02
Mar
10

Our gold medal for Manuel Osborne-Paradis!

The Winter Olympics have drawn to a close here in Vancouver and will be recalled fondly for years to come.  We are in agreement with the many who say this event was characterized by friendliness and cross-cultural goodwill.  As we reflect back on the Games (and build our stamina back up to follow the Paralympic Games beginning March 12th!)  we are struck by the warm stories of civility.   The following letter appeared in the March 1st edition of  The Vancouver Sun newspaper. Written by Manuel Osborne-Paradis, a downhiller with Gold Medal hopes who finished successfully but farther down the leaderboard than he likely had expected, this note sums up the true spirit of the Olympic experience. Manuel has taken the time to publicly acknowledge and thank those many volunteers who have made the races possible. He wins our Olympic gold medal!!

1 Mar 2010  The Vancouver Sun  – Manuel Osborne-Paradis, a member of the Canadian Olympic alpine team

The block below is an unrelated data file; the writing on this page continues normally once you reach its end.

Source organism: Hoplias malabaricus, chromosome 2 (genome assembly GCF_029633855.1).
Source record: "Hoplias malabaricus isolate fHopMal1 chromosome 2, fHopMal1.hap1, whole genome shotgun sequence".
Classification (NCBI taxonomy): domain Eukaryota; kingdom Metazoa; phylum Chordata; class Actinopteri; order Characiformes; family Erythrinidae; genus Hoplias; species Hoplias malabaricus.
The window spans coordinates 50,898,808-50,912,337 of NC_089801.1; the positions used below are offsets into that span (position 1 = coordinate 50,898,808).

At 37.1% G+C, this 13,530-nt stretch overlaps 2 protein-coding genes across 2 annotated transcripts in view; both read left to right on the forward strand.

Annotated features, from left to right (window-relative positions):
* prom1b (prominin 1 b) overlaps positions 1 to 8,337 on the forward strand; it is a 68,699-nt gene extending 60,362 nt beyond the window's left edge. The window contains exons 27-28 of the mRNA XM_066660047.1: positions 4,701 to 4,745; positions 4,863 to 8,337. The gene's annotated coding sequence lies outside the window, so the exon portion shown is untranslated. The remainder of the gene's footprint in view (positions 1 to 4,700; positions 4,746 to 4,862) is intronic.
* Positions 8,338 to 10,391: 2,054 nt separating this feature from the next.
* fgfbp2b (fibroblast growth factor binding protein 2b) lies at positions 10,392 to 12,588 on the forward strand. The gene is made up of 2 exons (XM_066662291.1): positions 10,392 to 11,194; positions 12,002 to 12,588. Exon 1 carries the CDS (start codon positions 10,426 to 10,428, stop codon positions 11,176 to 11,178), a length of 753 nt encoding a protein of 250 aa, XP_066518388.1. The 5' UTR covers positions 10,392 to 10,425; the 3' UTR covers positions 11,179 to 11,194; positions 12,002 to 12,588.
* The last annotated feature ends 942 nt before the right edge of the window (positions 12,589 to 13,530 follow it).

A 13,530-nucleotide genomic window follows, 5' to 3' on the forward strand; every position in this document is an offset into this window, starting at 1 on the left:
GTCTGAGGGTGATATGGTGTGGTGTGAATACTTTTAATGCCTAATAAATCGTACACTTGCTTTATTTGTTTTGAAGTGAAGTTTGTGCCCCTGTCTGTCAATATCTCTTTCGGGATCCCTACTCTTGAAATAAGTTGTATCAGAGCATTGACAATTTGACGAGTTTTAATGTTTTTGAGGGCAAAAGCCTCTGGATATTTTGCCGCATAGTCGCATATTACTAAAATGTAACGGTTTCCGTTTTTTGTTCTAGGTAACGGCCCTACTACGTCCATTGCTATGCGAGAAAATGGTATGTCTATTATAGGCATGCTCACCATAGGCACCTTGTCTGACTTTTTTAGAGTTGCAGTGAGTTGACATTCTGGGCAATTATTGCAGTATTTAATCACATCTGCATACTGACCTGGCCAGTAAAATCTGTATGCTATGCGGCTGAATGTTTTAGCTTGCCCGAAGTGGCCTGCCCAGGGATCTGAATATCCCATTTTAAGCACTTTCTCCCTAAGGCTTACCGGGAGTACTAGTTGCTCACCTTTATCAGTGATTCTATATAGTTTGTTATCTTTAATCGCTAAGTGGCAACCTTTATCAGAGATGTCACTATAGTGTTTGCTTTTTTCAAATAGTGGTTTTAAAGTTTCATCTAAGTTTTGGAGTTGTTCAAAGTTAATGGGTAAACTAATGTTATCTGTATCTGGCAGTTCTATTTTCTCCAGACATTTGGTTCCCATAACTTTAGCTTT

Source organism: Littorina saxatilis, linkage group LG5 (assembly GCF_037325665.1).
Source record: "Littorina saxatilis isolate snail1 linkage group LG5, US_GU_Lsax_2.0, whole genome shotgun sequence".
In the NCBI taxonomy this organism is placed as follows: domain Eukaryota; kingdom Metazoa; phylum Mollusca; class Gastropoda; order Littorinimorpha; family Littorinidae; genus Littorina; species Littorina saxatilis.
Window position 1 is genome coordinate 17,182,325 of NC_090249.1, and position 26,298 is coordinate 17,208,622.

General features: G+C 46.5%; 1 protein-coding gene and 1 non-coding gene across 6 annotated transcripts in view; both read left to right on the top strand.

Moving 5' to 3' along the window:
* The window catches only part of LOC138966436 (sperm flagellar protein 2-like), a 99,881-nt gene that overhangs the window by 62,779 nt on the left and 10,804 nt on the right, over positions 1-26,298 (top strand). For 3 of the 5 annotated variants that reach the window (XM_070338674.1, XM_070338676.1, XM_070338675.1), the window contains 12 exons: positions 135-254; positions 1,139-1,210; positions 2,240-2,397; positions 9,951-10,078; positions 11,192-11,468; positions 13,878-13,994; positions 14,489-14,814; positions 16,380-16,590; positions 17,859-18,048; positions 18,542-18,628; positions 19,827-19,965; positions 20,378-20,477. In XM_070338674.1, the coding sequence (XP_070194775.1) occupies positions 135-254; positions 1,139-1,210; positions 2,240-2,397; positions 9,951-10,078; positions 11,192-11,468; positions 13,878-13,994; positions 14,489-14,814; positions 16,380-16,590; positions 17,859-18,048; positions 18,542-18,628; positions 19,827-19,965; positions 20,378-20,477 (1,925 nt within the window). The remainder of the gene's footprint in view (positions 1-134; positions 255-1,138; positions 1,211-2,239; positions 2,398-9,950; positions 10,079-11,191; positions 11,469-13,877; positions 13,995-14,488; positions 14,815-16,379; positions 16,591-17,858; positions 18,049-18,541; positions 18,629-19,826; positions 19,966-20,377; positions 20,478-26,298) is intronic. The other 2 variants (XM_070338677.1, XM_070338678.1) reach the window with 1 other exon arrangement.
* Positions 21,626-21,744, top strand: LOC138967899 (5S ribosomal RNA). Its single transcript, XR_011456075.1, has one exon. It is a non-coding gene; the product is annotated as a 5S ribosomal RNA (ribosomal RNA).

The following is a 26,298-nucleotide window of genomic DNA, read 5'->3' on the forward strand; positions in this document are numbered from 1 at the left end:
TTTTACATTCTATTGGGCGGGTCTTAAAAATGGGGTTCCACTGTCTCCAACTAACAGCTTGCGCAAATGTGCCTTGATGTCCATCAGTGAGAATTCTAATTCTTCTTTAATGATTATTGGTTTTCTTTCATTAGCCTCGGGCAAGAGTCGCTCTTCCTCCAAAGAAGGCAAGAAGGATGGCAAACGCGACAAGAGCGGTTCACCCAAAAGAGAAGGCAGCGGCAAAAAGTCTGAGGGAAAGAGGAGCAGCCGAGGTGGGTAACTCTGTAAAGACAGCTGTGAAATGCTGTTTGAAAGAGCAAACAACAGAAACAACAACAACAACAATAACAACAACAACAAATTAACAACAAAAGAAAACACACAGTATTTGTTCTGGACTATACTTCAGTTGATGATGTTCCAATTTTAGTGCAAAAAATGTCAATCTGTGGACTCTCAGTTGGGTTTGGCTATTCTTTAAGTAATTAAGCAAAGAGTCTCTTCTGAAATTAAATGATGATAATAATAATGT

An athlete’s Olympic journey is made up of hard work, hours of training and sacrifice. Even with all our athletic preparation, there are many other individuals required to run a successful event. No matter how many days you spend in the gym, without the hard work and dedication of many volunteers our training would be for nothing. There are a select few that volunteer their two weeks of vacation to work harder and for longer hours than they do at their day job. These individuals, Weasel Workers, Sled Dogs and Olympic volunteers, made it possible for us to give our best on race day. For those who are not aware, the Weasel Workers and Sled Dogs are two groups of volunteers who give their time to prepare alpine race courses for North American Cup, World Cup and Olympic ski events. The Whistler-based volunteer group of men and women of varying ages and careers are named the Weasel Workers. The Lake Louise-based group of volunteers are called the Sled Dogs. These individuals give weeks of time each year to work in the cold and often through the night preparing race courses to be safe and of world-class calibre. Everyone knew holding a race in coastal Whistler was going to be tough, and yet that didn’t scare anybody. I had the opportunity to go to the Weasel tent at the bottom of Creekside a couple days before the races started and I met many volunteers from many countries all of whom wanted to be a part of this great Olympic event. I met people from Germany, Sweden, Switzerland, the U. S., Slovenia and the Czech Republic to name a few. Not only did this event bring the world together for athletic competition, it brought the people of the world together to work hard for a common goal. When the weather in Whistler turned nasty with snow, rain and fog, the volunteers were out in full force. All the while, we athletes were able to sleep soundly and get ready for our race, worry-free. The volunteers had two shifts; a night shift and a day shift. I marvelled at the pictures of the intense work that included shovelling the new snow off the race course right down to the original icy course that had already been prepared earlier by countless hours of injection. Injecting the course is necessary to run a world-class race, it includes using a water bar that sprays water into the snow to create ice and moves at a couple of metres per minute. Covering a course over a kilometre long is a feat in itself. I can’t imagine how fatigued the volunteers must be after two weeks of early mornings, late nights and countless hours in soggy clothing. If that isn’t the spirit of the Olympics what is? For that, I and many Olympians thank you. The Dave Murray Downhill and Franz’s Run were successful due to your hard work and dedication!

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